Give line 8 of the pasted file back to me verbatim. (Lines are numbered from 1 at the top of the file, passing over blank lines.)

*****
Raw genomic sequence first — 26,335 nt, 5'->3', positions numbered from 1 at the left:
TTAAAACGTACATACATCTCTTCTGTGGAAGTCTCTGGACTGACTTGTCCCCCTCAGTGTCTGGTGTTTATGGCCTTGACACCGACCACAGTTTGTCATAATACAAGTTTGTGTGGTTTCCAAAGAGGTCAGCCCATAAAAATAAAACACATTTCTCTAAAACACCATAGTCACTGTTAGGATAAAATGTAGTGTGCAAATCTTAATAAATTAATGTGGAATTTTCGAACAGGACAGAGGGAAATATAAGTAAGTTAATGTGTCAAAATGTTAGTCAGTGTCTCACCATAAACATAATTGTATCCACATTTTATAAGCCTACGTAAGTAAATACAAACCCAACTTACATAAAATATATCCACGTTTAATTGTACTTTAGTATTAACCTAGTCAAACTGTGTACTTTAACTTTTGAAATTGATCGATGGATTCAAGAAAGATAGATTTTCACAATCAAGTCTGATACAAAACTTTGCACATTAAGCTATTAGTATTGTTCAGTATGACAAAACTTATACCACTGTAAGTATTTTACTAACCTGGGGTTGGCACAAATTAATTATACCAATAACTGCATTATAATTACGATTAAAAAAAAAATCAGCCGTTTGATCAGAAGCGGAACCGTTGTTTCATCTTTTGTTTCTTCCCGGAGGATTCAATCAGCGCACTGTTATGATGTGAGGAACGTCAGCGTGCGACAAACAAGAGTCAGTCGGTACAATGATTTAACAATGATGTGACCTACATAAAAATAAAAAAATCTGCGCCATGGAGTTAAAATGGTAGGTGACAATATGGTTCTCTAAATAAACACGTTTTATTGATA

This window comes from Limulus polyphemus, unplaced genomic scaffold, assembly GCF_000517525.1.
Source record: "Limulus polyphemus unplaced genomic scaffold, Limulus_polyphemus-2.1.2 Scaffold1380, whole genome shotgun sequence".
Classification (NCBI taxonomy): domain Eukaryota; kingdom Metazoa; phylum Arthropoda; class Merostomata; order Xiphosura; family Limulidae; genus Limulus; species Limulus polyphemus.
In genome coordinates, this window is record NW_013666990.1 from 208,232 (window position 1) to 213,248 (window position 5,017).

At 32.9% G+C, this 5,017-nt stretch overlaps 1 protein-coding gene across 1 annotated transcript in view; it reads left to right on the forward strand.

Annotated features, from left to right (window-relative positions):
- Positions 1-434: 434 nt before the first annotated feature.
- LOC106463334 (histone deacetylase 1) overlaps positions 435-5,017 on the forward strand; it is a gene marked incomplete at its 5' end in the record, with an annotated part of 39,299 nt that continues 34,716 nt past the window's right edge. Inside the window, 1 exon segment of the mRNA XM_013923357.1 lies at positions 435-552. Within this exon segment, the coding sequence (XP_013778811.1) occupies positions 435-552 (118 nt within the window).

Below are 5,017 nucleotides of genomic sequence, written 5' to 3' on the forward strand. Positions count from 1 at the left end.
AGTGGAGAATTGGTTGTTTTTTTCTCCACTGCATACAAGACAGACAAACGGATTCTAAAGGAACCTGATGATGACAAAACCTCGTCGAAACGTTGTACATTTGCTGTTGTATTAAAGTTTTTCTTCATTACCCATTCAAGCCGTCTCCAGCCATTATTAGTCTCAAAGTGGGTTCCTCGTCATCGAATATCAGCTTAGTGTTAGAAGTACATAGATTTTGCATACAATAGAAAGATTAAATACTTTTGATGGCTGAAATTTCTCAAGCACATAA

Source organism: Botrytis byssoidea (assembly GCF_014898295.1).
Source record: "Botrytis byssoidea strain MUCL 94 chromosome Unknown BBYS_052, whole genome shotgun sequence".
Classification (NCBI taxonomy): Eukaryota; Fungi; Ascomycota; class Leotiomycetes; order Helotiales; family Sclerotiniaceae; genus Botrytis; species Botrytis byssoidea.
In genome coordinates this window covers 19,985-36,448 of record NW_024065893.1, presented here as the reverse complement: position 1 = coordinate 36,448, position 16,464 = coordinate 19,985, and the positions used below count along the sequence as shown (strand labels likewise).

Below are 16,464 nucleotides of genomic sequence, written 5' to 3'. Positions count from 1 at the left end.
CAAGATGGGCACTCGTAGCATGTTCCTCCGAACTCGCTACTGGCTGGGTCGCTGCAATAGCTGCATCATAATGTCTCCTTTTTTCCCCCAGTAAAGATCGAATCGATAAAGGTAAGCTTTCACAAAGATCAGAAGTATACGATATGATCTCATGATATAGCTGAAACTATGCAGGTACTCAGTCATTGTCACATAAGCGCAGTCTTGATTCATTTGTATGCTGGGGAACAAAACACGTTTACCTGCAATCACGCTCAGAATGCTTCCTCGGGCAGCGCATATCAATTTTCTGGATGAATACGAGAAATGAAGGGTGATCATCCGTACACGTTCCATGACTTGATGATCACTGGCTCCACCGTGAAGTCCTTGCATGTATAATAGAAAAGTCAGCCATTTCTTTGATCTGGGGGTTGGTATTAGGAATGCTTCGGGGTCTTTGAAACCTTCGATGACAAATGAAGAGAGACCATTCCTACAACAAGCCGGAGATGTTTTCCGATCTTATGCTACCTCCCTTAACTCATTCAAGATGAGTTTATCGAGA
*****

Annotated features, from left to right (window-relative positions):